Amazing commission: Write five short science fiction pieces on specific themes for a corporate brainstorming/innovation event. The catch: all five stories required in a month.
I’m good at meeting crazy deadlines but this was going to take up every second of my brain to make it. I asked for a rush-job bonus bringing the fee up by 50% to £2,000 ($2,800). When they agreed, I got started.
This is how I did it –
Day 1: I’m brainstorming on all the themes and spending my spare time walking, with a goal of finding a strong premise for each story. How exciting!
Day 8: I have 10,000 words of notes as well as a title, premise and format for each story. Now all I have to do is write them. Piece of cake.
Day 9: New plan: one fast-draft story a day, trying to put my premises into words. I want to work on the stories in parallel to give me some distance from each draft. Also, it’s impossible to know up-front which ones will be the problem stories (please, don’t let them all be problem stories!).
Day 14: Panic: only one usable story so far.
Day 15: Two weeks left. Client asked for drip feed of stories so they could consider formatting/printing requirements. Cue hysterical laughter. I very politely told them no. Still focusing on one story per day, cycling through them starting with weakest first. I’m pretty sure I can do this. Probably.
Day 17: Stressed and not sleeping. Revising stories starting with the strongest. Let’s get the best ones out of the way.
Day 22: Four stories drafted and received feedback! Revised two of those already, just need a final pass. One needs restructuring. One needs serious work but I think I know what to do. Completely stuck on the fifth story. Ten days until deadline. Remind me again why I’m doing this?
Day 25: Three good ones are complete and I’ve submitted them ó five days ahead of schedule! The fourth one needs some touching up but it’s just about there. Story five is still broken.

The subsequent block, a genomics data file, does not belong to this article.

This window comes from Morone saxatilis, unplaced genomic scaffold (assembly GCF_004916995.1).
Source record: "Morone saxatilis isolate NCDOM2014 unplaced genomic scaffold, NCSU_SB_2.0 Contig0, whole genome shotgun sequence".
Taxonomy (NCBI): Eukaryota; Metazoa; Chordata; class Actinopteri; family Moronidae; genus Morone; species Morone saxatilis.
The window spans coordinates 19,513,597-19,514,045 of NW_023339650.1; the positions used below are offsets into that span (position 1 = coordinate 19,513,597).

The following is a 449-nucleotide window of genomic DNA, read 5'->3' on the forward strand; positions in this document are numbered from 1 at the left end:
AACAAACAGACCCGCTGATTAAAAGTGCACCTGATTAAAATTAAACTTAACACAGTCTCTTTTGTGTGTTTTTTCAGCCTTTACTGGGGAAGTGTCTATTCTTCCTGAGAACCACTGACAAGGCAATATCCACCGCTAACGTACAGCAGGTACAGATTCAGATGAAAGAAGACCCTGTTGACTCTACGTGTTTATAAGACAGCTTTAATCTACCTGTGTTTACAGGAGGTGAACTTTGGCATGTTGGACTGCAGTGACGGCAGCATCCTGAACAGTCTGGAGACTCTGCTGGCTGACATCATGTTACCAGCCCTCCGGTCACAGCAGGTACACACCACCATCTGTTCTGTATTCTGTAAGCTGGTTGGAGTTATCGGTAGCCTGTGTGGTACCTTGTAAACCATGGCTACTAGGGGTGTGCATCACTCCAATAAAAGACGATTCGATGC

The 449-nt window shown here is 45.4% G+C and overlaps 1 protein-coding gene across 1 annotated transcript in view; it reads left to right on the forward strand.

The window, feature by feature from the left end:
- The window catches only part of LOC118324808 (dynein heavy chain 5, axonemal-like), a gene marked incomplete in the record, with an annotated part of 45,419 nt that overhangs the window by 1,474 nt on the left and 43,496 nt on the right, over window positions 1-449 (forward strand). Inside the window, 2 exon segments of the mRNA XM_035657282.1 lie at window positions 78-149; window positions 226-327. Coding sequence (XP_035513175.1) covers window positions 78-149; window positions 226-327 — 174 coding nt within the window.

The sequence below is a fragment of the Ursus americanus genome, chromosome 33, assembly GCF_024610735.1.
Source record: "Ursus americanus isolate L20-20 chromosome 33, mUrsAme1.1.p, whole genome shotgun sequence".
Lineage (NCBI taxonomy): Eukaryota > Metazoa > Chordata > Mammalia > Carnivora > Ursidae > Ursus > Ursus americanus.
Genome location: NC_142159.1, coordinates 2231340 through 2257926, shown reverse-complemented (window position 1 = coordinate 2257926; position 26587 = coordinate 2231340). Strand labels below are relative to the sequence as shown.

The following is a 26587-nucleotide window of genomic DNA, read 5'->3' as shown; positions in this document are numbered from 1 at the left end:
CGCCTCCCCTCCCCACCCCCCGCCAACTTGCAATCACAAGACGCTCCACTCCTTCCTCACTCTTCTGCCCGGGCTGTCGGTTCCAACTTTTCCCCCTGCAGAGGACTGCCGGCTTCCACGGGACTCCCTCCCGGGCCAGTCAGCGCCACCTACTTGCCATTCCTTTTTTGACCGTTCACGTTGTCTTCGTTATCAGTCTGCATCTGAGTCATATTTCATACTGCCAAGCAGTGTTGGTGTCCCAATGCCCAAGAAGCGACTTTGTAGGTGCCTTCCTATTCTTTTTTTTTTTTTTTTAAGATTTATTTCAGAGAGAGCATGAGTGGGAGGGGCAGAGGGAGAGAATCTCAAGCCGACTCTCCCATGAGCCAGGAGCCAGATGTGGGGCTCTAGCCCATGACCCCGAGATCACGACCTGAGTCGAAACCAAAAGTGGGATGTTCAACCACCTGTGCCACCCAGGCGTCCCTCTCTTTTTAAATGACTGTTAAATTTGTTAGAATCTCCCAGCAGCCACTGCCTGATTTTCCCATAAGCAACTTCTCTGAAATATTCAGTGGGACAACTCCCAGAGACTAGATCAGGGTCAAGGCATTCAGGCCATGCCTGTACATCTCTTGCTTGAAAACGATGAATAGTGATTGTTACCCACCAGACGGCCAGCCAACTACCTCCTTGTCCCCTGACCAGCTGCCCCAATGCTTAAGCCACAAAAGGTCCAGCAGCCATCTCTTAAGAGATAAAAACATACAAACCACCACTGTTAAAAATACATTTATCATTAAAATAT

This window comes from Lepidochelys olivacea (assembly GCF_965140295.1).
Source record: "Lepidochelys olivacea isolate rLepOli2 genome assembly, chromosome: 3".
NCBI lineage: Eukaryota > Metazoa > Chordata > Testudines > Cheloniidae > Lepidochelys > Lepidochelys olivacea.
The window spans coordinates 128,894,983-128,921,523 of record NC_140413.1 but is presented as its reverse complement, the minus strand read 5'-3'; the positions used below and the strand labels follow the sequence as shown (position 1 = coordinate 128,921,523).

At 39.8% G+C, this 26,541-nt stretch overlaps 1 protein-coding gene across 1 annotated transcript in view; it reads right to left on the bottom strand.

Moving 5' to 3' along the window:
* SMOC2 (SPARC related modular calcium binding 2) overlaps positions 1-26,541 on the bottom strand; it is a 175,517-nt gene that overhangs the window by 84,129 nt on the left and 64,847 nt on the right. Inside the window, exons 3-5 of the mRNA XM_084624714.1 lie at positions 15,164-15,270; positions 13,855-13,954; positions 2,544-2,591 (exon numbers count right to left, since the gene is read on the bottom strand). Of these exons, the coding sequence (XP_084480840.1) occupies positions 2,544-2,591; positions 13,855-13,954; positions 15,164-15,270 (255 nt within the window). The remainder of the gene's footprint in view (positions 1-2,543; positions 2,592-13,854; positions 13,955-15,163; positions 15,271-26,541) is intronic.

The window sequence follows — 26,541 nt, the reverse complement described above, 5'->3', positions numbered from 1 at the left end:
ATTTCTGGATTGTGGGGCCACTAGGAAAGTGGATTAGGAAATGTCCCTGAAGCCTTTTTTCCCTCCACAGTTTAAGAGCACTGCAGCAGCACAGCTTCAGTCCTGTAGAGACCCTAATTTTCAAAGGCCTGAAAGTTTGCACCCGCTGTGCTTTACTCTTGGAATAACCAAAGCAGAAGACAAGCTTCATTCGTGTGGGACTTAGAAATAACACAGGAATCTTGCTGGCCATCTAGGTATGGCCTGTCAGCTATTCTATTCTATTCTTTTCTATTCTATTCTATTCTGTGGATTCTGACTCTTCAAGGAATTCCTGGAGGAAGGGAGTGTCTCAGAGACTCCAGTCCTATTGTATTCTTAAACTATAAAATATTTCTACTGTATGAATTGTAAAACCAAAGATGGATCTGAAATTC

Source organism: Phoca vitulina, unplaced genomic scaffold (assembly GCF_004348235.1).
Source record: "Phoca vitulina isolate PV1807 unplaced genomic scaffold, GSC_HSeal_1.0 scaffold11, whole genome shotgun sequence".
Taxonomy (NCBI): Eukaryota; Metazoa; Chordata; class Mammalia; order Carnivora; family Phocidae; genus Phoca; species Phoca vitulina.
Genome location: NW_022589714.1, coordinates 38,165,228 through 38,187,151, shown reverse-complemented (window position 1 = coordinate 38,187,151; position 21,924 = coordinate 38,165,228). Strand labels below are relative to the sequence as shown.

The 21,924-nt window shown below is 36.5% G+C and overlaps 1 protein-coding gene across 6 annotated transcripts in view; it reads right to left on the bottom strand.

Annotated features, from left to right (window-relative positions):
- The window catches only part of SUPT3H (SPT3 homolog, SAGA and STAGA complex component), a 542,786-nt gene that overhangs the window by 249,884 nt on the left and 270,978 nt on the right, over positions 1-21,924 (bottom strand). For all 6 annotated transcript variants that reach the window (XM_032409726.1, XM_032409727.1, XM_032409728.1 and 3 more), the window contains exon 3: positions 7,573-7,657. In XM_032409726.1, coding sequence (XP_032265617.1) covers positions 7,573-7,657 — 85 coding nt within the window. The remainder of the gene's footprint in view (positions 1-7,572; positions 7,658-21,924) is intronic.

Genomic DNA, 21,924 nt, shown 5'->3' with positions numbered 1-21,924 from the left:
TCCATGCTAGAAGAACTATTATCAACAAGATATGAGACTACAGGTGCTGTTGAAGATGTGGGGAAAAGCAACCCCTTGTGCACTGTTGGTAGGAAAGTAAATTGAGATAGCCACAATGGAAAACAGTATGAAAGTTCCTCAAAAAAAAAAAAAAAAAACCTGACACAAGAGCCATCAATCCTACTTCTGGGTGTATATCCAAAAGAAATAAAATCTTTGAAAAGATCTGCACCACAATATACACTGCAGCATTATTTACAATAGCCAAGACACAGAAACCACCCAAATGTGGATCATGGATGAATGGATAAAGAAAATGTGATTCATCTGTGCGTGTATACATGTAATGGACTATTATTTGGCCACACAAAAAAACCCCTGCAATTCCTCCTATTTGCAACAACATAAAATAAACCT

Day 27: Story four submitted. Don’t talk to me about story five. I have lost the will to live.
Day 28: Wrote all night as I can’t sleep anyway. Threw away everything I’ve done on story five and started over. Might have something good. Might have deranged ramblings. I can’t tell until I get some sleep.
Day 29: YES! One more pass and I’m sending it in.
Day 30: I win. Stories accepted! Next plan? Sleep for a week!
Would I do it again? Not without the bonus, I’ll tell you that! The month was a total write-off. But, finishing it was fun, and proved just how much I could do when I needed to.
Sylvia Spruck Wrigley was born in Germany and spent her childhood in Los Angeles. She now lives in Andalucia where she writes about plane crashes and faeries, which have more in common than most people might imagine. Her fiction was nominated for a Nebula in 2014 and her short stories have been translated into over a dozen languages. Her first novella, Domnall and the Borrowed Child, was published in 2015 by Tor.com and is available now at all good book stores. You can find out more about her at https://www.intrigue.co.uk/
QUERY LETTERS THAT WORKED! Real Queries That Landed $2K+ Writing Assignments
Peek over the shoulders of highly successful freelance writers to see how they earn thousands per article! The query letter is the key!
In these pages, you'll find real query letters that landed real assignments for national magazines, websites, and corporations.
- Abbi Perrets' form letter that brings in $30,000-$45,000 annually
- Sample phone query from Christine Greeley
- The Six Golden Rules of Queries and Submissions...and How I Broke Them! by Bob Freiday
- Your Rights As a "Freelancer"
- and ANGELA HOY'S SECRET for finding ongoing freelance work from companies that have a stable of freelancers, yet never run ads for them!
Named a "Hot New Release" by Amazon, and ranked #7 in the Metaphysical Fiction category less than a week after release!
"A real page turner. I can't wait to read the next installment."
-Debbie Martindale Behrends, The Elburn Herald
Nic Pappas, a reporter with the Palatine Star newspaper, is assigned to cover a cold murder case known as The Brown's Chicken Massacre. Pappas meets, and falls in love with, Mary Jane Santos, who lost her brother, Roland, Jr., in the tragedy, tempting Pappas to violate the ethics of the reporter-source relationship. Believing the only way to end his dilemma is to solve the case, Pappas and Santos make a pledge to catch the killers...